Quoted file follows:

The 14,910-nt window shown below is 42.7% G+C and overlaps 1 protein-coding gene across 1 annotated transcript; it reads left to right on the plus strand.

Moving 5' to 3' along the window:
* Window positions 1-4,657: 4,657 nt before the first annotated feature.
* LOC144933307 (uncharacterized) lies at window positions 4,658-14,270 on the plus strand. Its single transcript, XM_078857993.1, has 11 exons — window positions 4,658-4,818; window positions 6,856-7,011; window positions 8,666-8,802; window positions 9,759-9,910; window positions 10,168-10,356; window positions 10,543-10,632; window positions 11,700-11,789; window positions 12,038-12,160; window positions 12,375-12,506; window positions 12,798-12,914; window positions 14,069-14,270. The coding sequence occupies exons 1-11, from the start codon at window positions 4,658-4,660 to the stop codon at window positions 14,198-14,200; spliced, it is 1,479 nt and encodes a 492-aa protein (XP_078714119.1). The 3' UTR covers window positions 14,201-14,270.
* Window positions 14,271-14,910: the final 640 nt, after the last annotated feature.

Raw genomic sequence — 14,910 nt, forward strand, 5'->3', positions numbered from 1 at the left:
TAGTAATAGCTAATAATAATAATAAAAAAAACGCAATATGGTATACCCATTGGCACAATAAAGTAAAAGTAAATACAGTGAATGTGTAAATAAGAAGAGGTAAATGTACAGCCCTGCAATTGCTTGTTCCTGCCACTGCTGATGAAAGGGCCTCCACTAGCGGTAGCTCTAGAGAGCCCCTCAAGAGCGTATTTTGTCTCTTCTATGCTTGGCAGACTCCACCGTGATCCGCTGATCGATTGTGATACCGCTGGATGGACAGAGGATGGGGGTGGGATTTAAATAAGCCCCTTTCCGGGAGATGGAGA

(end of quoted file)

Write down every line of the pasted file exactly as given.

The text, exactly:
The 14,910-nt window shown below is 42.7% G+C and overlaps 1 protein-coding gene across 1 annotated transcript; it reads left to right on the plus strand.

Moving 5' to 3' along the window:
* Window positions 1-4,657: 4,657 nt before the first annotated feature.
* LOC144933307 (uncharacterized) lies at window positions 4,658-14,270 on the plus strand. Its single transcript, XM_078857993.1, has 11 exons — window positions 4,658-4,818; window positions 6,856-7,011; window positions 8,666-8,802; window positions 9,759-9,910; window positions 10,168-10,356; window positions 10,543-10,632; window positions 11,700-11,789; window positions 12,038-12,160; window positions 12,375-12,506; window positions 12,798-12,914; window positions 14,069-14,270. The coding sequence occupies exons 1-11, from the start codon at window positions 4,658-4,660 to the stop codon at window positions 14,198-14,200; spliced, it is 1,479 nt and encodes a 492-aa protein (XP_078714119.1). The 3' UTR covers window positions 14,201-14,270.
* Window positions 14,271-14,910: the final 640 nt, after the last annotated feature.

Raw genomic sequence — 14,910 nt, forward strand, 5'->3', positions numbered from 1 at the left:
TAGTAATAGCTAATAATAATAATAAAAAAAACGCAATATGGTATACCCATTGGCACAATAAAGTAAAAGTAAATACAGTGAATGTGTAAATAAGAAGAGGTAAATGTACAGCCCTGCAATTGCTTGTTCCTGCCACTGCTGATGAAAGGGCCTCCACTAGCGGTAGCTCTAGAGAGCCCCTCAAGAGCGTATTTTGTCTCTTCTATGCTTGGCAGACTCCACCGTGATCCGCTGATCGATTGTGATACCGCTGGATGGACAGAGGATGGGGGTGGGATTTAAATAAGCCCCTTTCCGGGAGATGGAGA